Monday, June 7, 2004

As a kid I remember spending one summer with a TI994/A hooked up to the kitchen TV. While I would be typing in code in front of the air conditioner, mom would be making lunch. Some days the code would work and we would eat tuna salad and potato chips – those were good days. Some days the code wouldn’t work and we’d eat tomato soup and grilled cheese sandwiches. Those were good days too.

I also remember how “the community” around the TI (and later I had an Atari ST) would wring every last drop of value out of the software and the hardware. Every few months someone discovered a little hardware quirk or invented a clever hack to make animations move faster or shave a few bytes off a routine.

No, I don’t want to go back to the days of trying to optimize out one more machine instruction of a loop. It’s just I spent most of the afternoon catching up on flagged items from RSS feeds which included demos of the Visual Studio 2005 Team System, a whitepaper on XML Support in SQL 2005, code samples of programming Outlook with C#, and channel 9 videos of XP SP2 features. (Scoble: I hope the whining about lighting, focus, and other amateurish video making problems does not deter you in the least, the videos are great, keep 'film' rolling.)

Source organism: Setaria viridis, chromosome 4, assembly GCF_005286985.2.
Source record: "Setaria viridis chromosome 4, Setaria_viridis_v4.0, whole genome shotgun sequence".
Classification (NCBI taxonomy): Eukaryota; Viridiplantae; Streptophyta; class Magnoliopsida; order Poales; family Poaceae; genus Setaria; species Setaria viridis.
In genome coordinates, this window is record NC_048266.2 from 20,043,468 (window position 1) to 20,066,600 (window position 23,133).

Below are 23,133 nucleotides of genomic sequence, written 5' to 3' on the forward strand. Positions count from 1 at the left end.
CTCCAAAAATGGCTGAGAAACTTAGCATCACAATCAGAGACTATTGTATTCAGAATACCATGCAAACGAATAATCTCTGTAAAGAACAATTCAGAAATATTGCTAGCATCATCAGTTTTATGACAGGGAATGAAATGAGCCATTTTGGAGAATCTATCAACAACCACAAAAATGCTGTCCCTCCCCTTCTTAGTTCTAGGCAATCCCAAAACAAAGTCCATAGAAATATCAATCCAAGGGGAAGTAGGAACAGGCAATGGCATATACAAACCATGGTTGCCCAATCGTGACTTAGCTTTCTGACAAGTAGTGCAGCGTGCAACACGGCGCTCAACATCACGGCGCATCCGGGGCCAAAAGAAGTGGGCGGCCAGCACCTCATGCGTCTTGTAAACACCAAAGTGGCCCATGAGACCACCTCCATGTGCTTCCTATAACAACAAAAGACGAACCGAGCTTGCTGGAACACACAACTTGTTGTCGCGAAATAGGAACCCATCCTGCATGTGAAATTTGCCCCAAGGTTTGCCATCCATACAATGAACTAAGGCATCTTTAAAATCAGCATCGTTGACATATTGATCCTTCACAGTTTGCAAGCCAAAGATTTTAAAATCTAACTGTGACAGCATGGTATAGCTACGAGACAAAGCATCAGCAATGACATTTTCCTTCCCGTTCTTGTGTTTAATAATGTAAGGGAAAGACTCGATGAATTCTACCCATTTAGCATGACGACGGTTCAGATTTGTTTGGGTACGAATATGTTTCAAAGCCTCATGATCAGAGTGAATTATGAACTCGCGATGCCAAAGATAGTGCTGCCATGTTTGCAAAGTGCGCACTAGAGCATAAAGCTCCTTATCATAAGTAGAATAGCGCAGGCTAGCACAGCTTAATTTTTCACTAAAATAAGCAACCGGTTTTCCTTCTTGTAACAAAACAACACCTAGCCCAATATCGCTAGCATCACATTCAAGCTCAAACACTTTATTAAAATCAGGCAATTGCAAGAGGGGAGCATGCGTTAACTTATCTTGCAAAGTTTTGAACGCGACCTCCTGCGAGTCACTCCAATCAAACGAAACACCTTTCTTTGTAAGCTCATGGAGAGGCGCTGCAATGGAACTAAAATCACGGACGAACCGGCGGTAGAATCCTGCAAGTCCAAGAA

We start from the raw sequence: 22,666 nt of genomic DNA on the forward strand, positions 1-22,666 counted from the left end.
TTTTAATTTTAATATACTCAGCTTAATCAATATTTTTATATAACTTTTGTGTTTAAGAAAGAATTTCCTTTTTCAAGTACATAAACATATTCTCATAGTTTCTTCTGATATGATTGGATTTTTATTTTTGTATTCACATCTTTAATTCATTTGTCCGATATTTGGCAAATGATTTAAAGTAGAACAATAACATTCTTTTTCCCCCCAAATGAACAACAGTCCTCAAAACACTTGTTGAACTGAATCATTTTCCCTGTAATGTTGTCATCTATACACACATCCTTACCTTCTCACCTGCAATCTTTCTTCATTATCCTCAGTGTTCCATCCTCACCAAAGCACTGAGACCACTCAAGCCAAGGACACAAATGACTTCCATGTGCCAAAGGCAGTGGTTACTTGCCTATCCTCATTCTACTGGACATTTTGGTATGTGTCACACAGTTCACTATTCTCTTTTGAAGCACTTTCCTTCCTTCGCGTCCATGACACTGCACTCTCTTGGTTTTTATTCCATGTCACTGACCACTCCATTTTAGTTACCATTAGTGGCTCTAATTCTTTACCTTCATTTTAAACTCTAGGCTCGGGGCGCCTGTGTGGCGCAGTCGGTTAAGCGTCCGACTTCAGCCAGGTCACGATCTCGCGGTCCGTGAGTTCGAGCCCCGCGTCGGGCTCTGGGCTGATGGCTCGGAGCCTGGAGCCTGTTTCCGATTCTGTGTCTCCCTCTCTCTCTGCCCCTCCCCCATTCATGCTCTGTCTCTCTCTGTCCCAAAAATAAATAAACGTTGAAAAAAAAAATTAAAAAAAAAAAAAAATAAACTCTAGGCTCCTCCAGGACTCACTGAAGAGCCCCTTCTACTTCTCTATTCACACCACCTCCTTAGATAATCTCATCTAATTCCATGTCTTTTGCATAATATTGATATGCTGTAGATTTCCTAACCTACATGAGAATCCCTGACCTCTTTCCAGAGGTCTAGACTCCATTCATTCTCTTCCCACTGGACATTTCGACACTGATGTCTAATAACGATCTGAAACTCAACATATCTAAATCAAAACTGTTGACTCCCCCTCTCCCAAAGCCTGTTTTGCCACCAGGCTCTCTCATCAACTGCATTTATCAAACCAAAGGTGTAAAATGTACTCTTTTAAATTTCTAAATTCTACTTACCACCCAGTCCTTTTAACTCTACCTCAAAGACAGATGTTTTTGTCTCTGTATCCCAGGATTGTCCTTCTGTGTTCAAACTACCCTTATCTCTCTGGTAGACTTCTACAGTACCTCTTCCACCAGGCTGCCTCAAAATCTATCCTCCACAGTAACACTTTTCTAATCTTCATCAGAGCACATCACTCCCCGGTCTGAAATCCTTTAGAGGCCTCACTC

By the time I finished I was thinking just amazed. Look at all this new stuff we will have to work with. Let’s not even talk about what Longhorn will bring. How far will we get with this stuff? In the days of the TI99 we never knew what was coming down the road. Necessity was the mother of invention and we had to make do with what we had.

So what would happen if all the developers from Microsoft and all the engineers from Intel and AMD made the following announcement:

Dearest community,

Effective tomorrow we will be out of the office on a manned mission to Mars. See you in 5 years.

Best regards,

Just how far could we take this technology? How far could we push limits? Where are we on the efficiency curve today with the current tools and current hardware? With all of the extensibility hooks in VS.NET and Office, I’m certain there is plenty of innovation we could pull off. It’s just I now cannot imagine service oriented architecture taking off without Whitehorse.

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